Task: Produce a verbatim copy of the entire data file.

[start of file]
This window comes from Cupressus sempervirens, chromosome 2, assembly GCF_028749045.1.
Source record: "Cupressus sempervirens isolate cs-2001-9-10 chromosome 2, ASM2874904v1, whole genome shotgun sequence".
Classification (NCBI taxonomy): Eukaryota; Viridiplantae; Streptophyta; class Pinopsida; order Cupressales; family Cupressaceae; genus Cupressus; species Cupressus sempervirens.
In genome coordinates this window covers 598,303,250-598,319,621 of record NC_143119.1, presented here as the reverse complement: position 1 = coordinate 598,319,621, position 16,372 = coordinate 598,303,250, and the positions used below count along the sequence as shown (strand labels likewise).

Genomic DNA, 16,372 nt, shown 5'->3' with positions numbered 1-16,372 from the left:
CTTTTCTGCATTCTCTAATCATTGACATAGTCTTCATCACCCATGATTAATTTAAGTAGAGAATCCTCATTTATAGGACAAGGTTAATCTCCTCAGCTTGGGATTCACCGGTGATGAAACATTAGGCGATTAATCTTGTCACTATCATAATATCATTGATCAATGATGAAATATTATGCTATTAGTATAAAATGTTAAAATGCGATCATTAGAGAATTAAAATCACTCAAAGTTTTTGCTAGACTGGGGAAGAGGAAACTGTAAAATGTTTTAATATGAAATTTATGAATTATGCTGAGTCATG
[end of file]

This window comes from Cupressus sempervirens, chromosome 2, assembly GCF_028749045.1.
Source record: "Cupressus sempervirens isolate cs-2001-9-10 chromosome 2, ASM2874904v1, whole genome shotgun sequence".
Classification (NCBI taxonomy): Eukaryota; Viridiplantae; Streptophyta; class Pinopsida; order Cupressales; family Cupressaceae; genus Cupressus; species Cupressus sempervirens.
In genome coordinates this window covers 598,303,250-598,319,621 of record NC_143119.1, presented here as the reverse complement: position 1 = coordinate 598,319,621, position 16,372 = coordinate 598,303,250, and the positions used below count along the sequence as shown (strand labels likewise).

Genomic DNA, 16,372 nt, shown 5'->3' with positions numbered 1-16,372 from the left:
CTTTTCTGCATTCTCTAATCATTGACATAGTCTTCATCACCCATGATTAATTTAAGTAGAGAATCCTCATTTATAGGACAAGGTTAATCTCCTCAGCTTGGGATTCACCGGTGATGAAACATTAGGCGATTAATCTTGTCACTATCATAATATCATTGATCAATGATGAAATATTATGCTATTAGTATAAAATGTTAAAATGCGATCATTAGAGAATTAAAATCACTCAAAGTTTTTGCTAGACTGGGGAAGAGGAAACTGTAAAATGTTTTAATATGAAATTTATGAATTATGCTGAGTCATG